New Haven Country Club enjoys a particular place in the history of American golf. It was founded by Yale professor Theodore Woolsey and other alumni of the school, including President William Howard Taft. That older generation quickly tired of students overcrowding the course, and thus they ruled that students would no longer be allowed to play at the facility. The result, of course, was the creation of the Yale Golf Club, which is now considered by many to be the finest route in the state.
Still...the faculty who stayed put at New Haven Country Club were hardly suffering. This Willie Park Jr. design puts a heavy emphasis on the putter, and on players to give themselves the best angle to the correct quadrant on these large putting surfaces. Among the most intriguing are some of the shortest par fours on the course, Nos. 4 and 8, which while playing around 350 yards, feature greens that wobble constantly.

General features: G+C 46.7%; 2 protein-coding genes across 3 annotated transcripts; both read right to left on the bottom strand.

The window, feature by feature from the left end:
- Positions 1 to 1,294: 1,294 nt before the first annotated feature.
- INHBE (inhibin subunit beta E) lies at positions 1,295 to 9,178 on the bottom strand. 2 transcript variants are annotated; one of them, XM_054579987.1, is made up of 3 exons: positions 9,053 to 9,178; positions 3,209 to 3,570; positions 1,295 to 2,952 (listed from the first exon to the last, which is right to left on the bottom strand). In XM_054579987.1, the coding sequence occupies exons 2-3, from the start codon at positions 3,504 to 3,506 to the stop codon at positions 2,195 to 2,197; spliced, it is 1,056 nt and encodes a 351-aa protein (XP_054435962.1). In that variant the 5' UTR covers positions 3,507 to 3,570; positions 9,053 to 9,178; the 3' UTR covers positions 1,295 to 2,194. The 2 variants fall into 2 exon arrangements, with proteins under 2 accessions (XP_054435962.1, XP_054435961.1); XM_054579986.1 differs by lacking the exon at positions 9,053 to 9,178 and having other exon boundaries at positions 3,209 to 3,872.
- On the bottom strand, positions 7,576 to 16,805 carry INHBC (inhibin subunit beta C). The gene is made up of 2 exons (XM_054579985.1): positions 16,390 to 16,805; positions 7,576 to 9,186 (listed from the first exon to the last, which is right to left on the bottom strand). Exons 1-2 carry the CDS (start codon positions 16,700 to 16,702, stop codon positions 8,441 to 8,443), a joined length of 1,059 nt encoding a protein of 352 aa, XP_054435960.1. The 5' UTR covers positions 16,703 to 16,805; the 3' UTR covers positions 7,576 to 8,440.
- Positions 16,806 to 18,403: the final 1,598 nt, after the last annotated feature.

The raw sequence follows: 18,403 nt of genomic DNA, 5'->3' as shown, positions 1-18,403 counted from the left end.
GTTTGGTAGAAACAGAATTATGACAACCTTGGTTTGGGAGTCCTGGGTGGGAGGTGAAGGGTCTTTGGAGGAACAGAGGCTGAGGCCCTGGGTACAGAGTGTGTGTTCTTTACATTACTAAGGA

The same can be said for New Haven's short holes. The most photographed hole at the course is probably No. 9, which requires a carry across a creek that wraps the green, which in turn requires players to cross a railing-less footbridge to reach the putting surface.